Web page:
I’ve just returned from my annual sojourn in Maggie Valley, N.C., where the autumn peaks of the Great Smokies present a Kodacolor image of glorious permanence and stability.
In such a setting, it’s nice to sit on the veranda and contemplate the real world as opposed to the world one perceives on television, the Internet and whatever other medium the 21st century has foisted on us as a substitute for reality.
So naturally, the first question that occurred to me as I topped the crest of the Blue Ridge and headed, ears popping, toward the Piedmont below was: “Who won the presidential election?”
I know President Obama was declared the winner, based on the popular vote and the electoral vote, and I’m not one to quarrel with numbers, since math is not my forte. I was equally prepared to go about my normal business under a Romney or an Obama administration.
But to me, the real winner is determined by asking the question: Who is better off after the election than before the election?
When the Obamas returned to the White House after the vote count, they resumed life in a goldfish bowl, with every movement and expression liable to be recorded, examined and diagnosed by friend and foe.
What’s more, the triumph at the polls was being soured by events beyond the voting booth. The Northeastern storm was vastly overstaying its welcome. The people who once rejoiced at seeing the storm-driven rapprochement between the president and Republican Gov. Chris Christie of New Jersey were soon bitterly complaining about power unrestored, a shortage of gasoline and a lack of heat in the midst of bitter cold.
While the results in Florida were still hanging irrelevantly in the balance, CIA director David Petraeus confessed to an affair with his biographer, Paula Broadwell. Petraeus was soon to testify before Congress about the deaths of an American consul and three other consulate officials in Benghazi, Libya. Charges were flying, alleging cold-blooded indifference and cover-up on the part of the Obama administration.
And then there was the fiscal cliff – a landmine planted in the economy by the president and his congressional opponents. It was a temporary bandage aimed at keeping the government operating without compromising ideological stances. Now the president must come to an agreement, before Jan. 1, with previously intractable political foes or watch the nation pitch into another deep recession.
And, oh yes, there was still civil war in Syria. There were bloody episodes in Afghanistan as the president was trying to carry out the Middle East equivalent of Richard Nixon’s “Vietnamization” of the dimly remembered war in Indochina. Iran had given no assurance that it would stop its efforts to build the nuclear bomb the president had promised he would never permit. Pakistan, with a nuclear bomb and a population larger than Russia’s, was somewhere in the no-man’s-land between friend and foe. China and Russia still saw themselves as global rivals of the United States and not as allies in the pursuit of peace and prosperity.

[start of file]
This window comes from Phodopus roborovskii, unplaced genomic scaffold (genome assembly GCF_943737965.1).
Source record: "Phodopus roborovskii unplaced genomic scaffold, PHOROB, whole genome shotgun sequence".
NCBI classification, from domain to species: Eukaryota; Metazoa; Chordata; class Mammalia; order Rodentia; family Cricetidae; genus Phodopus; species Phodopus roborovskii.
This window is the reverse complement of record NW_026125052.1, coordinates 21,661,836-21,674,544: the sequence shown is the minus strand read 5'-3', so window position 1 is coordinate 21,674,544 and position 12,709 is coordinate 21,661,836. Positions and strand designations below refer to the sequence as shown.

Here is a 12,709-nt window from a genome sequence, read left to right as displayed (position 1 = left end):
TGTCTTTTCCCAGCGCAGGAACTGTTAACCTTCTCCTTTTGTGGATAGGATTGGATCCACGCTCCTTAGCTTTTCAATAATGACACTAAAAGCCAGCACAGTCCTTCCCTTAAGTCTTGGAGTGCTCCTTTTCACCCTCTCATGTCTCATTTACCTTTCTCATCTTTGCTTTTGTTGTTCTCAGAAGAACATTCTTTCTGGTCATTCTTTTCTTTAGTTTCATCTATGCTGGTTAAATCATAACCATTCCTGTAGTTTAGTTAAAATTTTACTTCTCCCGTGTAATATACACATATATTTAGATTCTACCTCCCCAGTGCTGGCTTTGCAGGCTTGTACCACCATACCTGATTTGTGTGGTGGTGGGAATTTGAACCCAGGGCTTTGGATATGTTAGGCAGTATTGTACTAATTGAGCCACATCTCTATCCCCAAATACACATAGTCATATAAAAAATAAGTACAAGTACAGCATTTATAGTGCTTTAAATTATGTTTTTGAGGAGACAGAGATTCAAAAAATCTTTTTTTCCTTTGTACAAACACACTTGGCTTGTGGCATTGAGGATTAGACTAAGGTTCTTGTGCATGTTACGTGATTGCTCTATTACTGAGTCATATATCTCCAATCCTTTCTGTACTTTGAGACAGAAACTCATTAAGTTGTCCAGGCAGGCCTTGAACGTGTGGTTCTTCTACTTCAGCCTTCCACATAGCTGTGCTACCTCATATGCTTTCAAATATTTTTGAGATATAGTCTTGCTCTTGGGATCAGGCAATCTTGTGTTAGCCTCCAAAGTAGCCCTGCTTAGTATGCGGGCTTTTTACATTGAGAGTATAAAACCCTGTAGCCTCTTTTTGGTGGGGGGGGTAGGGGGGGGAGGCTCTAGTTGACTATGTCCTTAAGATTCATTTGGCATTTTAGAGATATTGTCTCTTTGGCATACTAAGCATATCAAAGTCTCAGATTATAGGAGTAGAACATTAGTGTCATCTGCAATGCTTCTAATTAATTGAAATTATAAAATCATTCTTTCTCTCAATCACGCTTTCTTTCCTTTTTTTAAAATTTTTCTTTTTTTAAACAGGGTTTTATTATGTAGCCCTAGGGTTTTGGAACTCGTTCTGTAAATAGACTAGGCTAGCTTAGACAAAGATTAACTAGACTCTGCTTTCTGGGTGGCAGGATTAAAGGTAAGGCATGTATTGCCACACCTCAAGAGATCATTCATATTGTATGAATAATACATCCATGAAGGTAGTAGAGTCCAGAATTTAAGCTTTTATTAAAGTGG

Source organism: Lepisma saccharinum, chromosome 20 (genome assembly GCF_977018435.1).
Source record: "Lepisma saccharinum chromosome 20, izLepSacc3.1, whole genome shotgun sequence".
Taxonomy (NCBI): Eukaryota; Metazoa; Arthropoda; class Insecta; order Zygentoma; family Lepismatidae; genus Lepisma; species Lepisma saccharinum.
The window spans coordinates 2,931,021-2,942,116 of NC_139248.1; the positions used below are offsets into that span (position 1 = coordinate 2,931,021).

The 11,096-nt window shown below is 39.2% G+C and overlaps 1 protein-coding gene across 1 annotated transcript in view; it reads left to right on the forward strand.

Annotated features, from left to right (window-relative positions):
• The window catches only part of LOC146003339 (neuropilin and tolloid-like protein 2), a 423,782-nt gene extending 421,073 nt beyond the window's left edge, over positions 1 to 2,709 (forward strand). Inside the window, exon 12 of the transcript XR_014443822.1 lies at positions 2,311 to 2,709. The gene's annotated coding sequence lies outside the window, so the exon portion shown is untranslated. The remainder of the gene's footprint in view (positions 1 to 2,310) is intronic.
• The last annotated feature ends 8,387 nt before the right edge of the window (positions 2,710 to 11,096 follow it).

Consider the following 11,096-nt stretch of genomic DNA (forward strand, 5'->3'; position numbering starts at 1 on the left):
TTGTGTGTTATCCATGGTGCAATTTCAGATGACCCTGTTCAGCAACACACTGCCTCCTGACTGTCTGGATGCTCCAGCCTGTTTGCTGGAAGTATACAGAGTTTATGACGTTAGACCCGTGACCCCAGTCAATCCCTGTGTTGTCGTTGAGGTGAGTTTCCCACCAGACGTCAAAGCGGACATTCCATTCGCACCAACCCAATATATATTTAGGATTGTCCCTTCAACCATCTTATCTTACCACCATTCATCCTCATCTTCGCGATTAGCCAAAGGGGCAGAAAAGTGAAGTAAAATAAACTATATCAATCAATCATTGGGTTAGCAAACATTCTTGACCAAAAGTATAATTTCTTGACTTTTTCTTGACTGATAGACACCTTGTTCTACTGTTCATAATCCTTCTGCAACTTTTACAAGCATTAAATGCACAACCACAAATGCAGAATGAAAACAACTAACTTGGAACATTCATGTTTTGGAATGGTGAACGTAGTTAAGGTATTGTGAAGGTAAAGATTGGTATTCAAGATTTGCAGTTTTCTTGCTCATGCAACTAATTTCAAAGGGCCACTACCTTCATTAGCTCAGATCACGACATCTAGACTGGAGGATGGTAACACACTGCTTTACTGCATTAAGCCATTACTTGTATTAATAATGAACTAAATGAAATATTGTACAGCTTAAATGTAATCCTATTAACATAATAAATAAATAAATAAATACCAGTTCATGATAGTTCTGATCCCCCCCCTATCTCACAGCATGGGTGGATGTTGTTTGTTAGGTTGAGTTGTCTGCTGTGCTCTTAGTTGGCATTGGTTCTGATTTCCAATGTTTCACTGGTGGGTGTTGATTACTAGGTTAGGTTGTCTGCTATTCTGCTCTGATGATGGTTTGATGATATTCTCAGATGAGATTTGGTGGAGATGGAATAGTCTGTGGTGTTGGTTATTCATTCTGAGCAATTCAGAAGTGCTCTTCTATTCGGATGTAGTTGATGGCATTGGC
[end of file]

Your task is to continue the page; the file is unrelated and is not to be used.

So the president faced the possibility that Benghazi would become his Watergate, Sandy would become his Katrina, Paula Broadwell would become his Monica Lewinsky (indirectly, of course; there’s no hint of marital misbehavior on the part of President Obama), and Jan. 1 would be his equivalent of Black Tuesday – the day of the Stock Market crash in 1929.
Contrast that with the prospects that confront Mitt Romney.
In the weeks before the election, the former governor of Massachusetts was traipsing the country trying to woo voters who seemed to be reluctant to embrace him despite the economic hard times that persisted on his opponent’s watch. He expressed his opinion on the Benghazi incident and was promptly slammed for using a national tragedy for political purpose. He casually expressed, in the presence of presumed friends, a personal opinion on those who depend on government entitlements. His comments about the 47 percent of us who rely on government aid in one fashion or another became fodder for the opposition’s attack ads. His private business practices became a subject of public discussion and controversy; he was faced with public demand for release of his private tax returns. He was criticized for (legally) stashing funds in Swiss and Cayman Islands banks, where they were sheltered from U.S. taxes. And he was ridiculed for installing in one of his residences elevators for his automobiles.
Throughout the campaign, he walked a tight rope between the conservative stances the GOP Tea Party adherents demanded and the more moderate stances demanded by a good chunk of the independents who would decide the election. To illustrate the delicate task before him, a key campaign adviser supplied the analogy that opponents would hang around his neck: After securing the nomination, he would erase his primary positions the way kids erase the lines on an Etch-a-Sketch and would start with a fresh screen.
What about now?
Romney can throw away his Etch-a-Sketch and be himself again. He can say what he wishes in the presence of friends without worrying about whether some sneak might record him, leak his remarks to the media and derail his political ambitions. His tax returns become his private business again. He can drive his car onto his home elevators without worrying about reaction from the folks in the subdivisions who live on concrete slabs. And he can nurse the memory of the first presidential debate, when he really did appear to be debating an empty chair.
He has a beautiful wife, an attractive family and enough money to keep him comfortable the rest of his life, even if the Bush tax cuts expire and he never goes back to running Bain Capital.
So who do you think won the election?
Readers may reach Gene Owens through email at WadesDixieco@AOL.com.
Gene Owensis a retired newspaper editor and columnist who graduated from Graniteville High School and now lives in Anderson.